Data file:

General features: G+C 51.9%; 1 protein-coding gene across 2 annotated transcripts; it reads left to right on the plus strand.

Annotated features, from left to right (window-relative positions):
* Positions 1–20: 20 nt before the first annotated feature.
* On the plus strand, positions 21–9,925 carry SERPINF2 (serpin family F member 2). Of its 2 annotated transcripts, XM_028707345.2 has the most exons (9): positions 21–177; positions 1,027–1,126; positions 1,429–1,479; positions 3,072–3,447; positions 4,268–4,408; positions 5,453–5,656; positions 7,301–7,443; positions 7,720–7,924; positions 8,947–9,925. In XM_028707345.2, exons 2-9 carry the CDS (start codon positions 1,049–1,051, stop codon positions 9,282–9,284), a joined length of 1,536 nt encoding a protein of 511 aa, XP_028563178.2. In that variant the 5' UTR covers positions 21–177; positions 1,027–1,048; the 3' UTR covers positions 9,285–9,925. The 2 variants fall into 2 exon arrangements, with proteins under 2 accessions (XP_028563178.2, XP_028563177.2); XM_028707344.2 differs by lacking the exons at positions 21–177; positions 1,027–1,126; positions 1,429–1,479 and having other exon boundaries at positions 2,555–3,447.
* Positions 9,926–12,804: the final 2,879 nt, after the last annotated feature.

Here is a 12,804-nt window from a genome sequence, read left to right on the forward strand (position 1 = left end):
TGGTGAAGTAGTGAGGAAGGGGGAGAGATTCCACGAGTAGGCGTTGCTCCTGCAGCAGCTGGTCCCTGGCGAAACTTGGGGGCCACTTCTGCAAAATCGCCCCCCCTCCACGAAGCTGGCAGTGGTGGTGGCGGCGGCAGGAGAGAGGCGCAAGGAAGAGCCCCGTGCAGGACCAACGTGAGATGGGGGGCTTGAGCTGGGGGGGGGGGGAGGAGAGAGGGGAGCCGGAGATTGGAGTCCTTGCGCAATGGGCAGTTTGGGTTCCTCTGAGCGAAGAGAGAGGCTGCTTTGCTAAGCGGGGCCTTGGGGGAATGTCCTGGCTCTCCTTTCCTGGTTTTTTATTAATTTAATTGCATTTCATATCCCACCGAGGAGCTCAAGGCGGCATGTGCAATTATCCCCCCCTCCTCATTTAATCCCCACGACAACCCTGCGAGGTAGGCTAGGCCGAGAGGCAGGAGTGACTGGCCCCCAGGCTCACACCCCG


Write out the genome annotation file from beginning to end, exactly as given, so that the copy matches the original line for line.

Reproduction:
General features: G+C 51.9%; 1 protein-coding gene across 2 annotated transcripts; it reads left to right on the plus strand.

Annotated features, from left to right (window-relative positions):
* Positions 1–20: 20 nt before the first annotated feature.
* On the plus strand, positions 21–9,925 carry SERPINF2 (serpin family F member 2). Of its 2 annotated transcripts, XM_028707345.2 has the most exons (9): positions 21–177; positions 1,027–1,126; positions 1,429–1,479; positions 3,072–3,447; positions 4,268–4,408; positions 5,453–5,656; positions 7,301–7,443; positions 7,720–7,924; positions 8,947–9,925. In XM_028707345.2, exons 2-9 carry the CDS (start codon positions 1,049–1,051, stop codon positions 9,282–9,284), a joined length of 1,536 nt encoding a protein of 511 aa, XP_028563178.2. In that variant the 5' UTR covers positions 21–177; positions 1,027–1,048; the 3' UTR covers positions 9,285–9,925. The 2 variants fall into 2 exon arrangements, with proteins under 2 accessions (XP_028563178.2, XP_028563177.2); XM_028707344.2 differs by lacking the exons at positions 21–177; positions 1,027–1,126; positions 1,429–1,479 and having other exon boundaries at positions 2,555–3,447.
* Positions 9,926–12,804: the final 2,879 nt, after the last annotated feature.

Here is a 12,804-nt window from a genome sequence, read left to right on the forward strand (position 1 = left end):
TGGTGAAGTAGTGAGGAAGGGGGAGAGATTCCACGAGTAGGCGTTGCTCCTGCAGCAGCTGGTCCCTGGCGAAACTTGGGGGCCACTTCTGCAAAATCGCCCCCCCTCCACGAAGCTGGCAGTGGTGGTGGCGGCGGCAGGAGAGAGGCGCAAGGAAGAGCCCCGTGCAGGACCAACGTGAGATGGGGGGCTTGAGCTGGGGGGGGGGGGAGGAGAGAGGGGAGCCGGAGATTGGAGTCCTTGCGCAATGGGCAGTTTGGGTTCCTCTGAGCGAAGAGAGAGGCTGCTTTGCTAAGCGGGGCCTTGGGGGAATGTCCTGGCTCTCCTTTCCTGGTTTTTTATTAATTTAATTGCATTTCATATCCCACCGAGGAGCTCAAGGCGGCATGTGCAATTATCCCCCCCTCCTCATTTAATCCCCACGACAACCCTGCGAGGTAGGCTAGGCCGAGAGGCAGGAGTGACTGGCCCCCAGGCTCACACCCCG